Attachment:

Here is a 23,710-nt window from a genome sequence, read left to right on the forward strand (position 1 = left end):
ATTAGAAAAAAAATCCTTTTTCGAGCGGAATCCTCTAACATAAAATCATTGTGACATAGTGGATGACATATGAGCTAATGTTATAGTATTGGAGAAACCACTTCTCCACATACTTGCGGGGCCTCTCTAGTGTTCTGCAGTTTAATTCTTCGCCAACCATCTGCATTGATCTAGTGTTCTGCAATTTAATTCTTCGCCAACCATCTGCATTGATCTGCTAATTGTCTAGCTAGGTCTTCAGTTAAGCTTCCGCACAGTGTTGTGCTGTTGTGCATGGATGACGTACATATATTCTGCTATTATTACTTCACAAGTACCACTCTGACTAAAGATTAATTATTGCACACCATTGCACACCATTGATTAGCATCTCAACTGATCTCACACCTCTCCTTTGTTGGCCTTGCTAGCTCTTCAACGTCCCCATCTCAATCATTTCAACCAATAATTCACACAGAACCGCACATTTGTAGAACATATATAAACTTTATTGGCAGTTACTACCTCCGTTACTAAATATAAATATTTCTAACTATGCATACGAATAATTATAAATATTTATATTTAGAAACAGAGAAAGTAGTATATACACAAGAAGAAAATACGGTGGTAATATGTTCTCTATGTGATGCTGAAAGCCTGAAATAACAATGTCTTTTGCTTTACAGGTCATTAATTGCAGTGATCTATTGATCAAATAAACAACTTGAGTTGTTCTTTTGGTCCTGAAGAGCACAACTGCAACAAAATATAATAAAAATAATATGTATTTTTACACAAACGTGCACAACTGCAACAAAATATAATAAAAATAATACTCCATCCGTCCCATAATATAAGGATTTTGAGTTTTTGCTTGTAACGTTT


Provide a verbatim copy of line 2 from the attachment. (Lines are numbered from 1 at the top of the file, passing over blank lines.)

ATTAGAAAAAAAATCCTTTTTCGAGCGGAATCCTCTAACATAAAATCATTGTGACATAGTGGATGACATATGAGCTAATGTTATAGTATTGGAGAAACCACTTCTCCACATACTTGCGGGGCCTCTCTAGTGTTCTGCAGTTTAATTCTTCGCCAACCATCTGCATTGATCTAGTGTTCTGCAATTTAATTCTTCGCCAACCATCTGCATTGATCTGCTAATTGTCTAGCTAGGTCTTCAGTTAAGCTTCCGCACAGTGTTGTGCTGTTGTGCATGGATGACGTACATATATTCTGCTATTATTACTTCACAAGTACCACTCTGACTAAAGATTAATTATTGCACACCATTGCACACCATTGATTAGCATCTCAACTGATCTCACACCTCTCCTTTGTTGGCCTTGCTAGCTCTTCAACGTCCCCATCTCAATCATTTCAACCAATAATTCACACAGAACCGCACATTTGTAGAACATATATAAACTTTATTGGCAGTTACTACCTCCGTTACTAAATATAAATATTTCTAACTATGCATACGAATAATTATAAATATTTATATTTAGAAACAGAGAAAGTAGTATATACACAAGAAGAAAATACGGTGGTAATATGTTCTCTATGTGATGCTGAAAGCCTGAAATAACAATGTCTTTTGCTTTACAGGTCATTAATTGCAGTGATCTATTGATCAAATAAACAACTTGAGTTGTTCTTTTGGTCCTGAAGAGCACAACTGCAACAAAATATAATAAAAATAATATGTATTTTTACACAAACGTGCACAACTGCAACAAAATATAATAAAAATAATACTCCATCCGTCCCATAATATAAGGATTTTGAGTTTTTGCTTGTAACGTTT